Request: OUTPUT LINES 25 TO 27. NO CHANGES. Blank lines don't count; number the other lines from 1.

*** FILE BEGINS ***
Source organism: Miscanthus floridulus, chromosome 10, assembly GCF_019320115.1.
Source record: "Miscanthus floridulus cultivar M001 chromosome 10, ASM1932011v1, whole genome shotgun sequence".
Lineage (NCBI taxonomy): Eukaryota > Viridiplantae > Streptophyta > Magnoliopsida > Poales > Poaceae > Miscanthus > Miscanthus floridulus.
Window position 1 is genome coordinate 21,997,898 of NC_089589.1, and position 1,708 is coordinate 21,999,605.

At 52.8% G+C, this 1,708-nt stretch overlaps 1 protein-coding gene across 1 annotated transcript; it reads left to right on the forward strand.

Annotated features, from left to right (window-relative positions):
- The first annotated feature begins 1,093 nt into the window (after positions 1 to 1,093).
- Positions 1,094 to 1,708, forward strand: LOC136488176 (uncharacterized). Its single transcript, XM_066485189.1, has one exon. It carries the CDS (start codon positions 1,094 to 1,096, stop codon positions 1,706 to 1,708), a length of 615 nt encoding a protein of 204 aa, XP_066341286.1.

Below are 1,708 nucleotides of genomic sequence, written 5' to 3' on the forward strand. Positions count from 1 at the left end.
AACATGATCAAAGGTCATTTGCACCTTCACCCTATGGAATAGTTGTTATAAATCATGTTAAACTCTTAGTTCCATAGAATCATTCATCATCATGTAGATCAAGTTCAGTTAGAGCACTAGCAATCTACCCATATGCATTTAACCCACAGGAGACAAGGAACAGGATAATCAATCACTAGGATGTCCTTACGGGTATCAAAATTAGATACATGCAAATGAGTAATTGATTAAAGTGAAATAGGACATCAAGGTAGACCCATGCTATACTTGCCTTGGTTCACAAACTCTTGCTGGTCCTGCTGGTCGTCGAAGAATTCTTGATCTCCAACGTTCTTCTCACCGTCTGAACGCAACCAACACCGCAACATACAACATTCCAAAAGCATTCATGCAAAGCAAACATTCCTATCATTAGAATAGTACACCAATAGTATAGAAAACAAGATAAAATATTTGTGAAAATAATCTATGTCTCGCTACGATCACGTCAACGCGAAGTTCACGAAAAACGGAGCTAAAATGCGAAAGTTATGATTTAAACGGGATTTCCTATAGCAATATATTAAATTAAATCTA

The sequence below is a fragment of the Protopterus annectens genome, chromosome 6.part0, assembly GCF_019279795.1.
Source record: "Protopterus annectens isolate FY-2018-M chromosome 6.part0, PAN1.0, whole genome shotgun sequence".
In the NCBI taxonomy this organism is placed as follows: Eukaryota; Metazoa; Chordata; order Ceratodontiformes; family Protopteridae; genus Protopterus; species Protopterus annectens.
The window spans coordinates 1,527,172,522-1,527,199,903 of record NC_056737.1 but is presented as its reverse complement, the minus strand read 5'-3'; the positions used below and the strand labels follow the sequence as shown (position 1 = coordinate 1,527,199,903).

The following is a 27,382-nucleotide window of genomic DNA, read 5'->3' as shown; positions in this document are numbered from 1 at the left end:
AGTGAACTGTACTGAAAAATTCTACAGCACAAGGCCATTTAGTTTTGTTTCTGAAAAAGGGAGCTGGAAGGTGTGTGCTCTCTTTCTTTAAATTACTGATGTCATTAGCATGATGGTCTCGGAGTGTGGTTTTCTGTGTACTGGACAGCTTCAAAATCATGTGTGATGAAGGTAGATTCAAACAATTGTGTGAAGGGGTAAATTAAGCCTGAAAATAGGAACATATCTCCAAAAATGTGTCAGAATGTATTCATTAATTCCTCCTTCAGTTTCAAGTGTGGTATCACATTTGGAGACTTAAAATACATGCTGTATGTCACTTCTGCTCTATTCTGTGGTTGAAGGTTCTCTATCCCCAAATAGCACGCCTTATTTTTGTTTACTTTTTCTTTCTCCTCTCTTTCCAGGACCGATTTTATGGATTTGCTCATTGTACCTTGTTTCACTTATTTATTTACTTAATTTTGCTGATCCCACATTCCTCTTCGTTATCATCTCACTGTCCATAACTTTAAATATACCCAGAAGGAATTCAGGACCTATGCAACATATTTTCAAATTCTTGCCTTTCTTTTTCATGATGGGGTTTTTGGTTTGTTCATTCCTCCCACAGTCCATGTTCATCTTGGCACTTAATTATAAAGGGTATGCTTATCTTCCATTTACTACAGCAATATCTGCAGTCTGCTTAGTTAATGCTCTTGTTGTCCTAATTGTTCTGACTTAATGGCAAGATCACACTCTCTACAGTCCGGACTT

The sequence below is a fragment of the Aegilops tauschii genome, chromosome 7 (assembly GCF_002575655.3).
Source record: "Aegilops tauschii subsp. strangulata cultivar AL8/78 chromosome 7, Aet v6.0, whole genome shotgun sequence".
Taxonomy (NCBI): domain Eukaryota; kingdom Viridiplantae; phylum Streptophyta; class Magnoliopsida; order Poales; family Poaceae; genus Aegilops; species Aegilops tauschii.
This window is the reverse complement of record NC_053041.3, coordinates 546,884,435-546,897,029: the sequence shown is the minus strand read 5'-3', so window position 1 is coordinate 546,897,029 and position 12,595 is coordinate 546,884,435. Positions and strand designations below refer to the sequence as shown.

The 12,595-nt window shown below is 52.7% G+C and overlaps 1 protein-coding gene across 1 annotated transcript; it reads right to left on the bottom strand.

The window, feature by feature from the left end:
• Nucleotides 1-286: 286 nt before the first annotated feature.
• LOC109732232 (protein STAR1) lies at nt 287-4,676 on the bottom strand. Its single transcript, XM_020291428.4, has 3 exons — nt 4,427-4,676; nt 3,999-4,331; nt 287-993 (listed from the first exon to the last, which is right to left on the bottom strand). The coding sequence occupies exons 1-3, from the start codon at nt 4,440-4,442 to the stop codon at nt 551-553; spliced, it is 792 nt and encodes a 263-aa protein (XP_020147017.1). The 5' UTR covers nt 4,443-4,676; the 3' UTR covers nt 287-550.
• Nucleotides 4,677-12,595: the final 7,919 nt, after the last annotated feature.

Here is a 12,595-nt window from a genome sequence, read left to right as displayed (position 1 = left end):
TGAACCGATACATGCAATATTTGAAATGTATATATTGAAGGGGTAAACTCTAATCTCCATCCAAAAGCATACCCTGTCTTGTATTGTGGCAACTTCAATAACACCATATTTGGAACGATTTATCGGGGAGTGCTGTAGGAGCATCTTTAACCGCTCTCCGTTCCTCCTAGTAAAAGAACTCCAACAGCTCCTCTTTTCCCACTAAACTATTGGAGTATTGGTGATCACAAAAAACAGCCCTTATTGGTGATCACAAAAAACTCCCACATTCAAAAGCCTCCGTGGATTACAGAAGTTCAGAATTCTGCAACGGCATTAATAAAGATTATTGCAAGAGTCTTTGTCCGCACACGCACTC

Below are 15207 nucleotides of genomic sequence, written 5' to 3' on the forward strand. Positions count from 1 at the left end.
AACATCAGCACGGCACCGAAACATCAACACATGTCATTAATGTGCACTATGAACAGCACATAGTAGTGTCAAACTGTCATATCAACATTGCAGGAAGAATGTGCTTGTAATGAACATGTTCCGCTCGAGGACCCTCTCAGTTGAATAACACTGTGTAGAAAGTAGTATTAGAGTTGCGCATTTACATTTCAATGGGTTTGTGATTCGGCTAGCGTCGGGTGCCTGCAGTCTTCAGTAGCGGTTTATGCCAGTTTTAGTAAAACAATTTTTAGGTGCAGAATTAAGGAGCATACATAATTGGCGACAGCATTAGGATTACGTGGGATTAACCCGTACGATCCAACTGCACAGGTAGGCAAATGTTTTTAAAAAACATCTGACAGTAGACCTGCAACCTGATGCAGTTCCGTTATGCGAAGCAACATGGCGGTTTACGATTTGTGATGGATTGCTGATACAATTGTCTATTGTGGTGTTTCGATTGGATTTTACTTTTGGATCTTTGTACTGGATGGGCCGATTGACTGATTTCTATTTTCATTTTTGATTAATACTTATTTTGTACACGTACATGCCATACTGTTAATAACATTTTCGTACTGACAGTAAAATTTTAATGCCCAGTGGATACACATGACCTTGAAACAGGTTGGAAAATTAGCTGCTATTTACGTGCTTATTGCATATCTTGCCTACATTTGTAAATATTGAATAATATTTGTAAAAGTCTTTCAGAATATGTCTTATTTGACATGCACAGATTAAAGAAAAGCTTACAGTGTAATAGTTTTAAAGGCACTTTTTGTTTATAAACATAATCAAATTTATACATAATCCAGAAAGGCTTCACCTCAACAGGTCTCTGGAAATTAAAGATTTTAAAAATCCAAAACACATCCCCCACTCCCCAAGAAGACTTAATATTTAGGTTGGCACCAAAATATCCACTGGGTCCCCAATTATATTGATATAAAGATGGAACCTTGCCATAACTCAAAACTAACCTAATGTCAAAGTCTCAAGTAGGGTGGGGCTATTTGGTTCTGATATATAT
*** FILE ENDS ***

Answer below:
• Nucleotides 4,677-12,595: the final 7,919 nt, after the last annotated feature.

Here is a 12,595-nt window from a genome sequence, read left to right as displayed (position 1 = left end):
TGAACCGATACATGCAATATTTGAAATGTATATATTGAAGGGGTAAACTCTAATCTCCATCCAAAAGCATACCCTGTCTTGTATTGTGGCAACTTCAATAACACCATATTTGGAACGATTTATCGGGGAGTGCTGTAGGAGCATCTTTAACCGCTCTCCGTTCCTCCTAGTAAAAGAACTCCAACAGCTCCTCTTTTCCCACTAAACTATTGGAGTATTGGTGATCACAAAAAACAGCCCTTATTGGTGATCACAAAAAACTCCCACATTCAAAAGCCTCCGTGGATTACAGAAGTTCAGAATTCTGCAACGGCATTAATAAAGATTATTGCAAGAGTCTTTGTCCGCACACGCACTC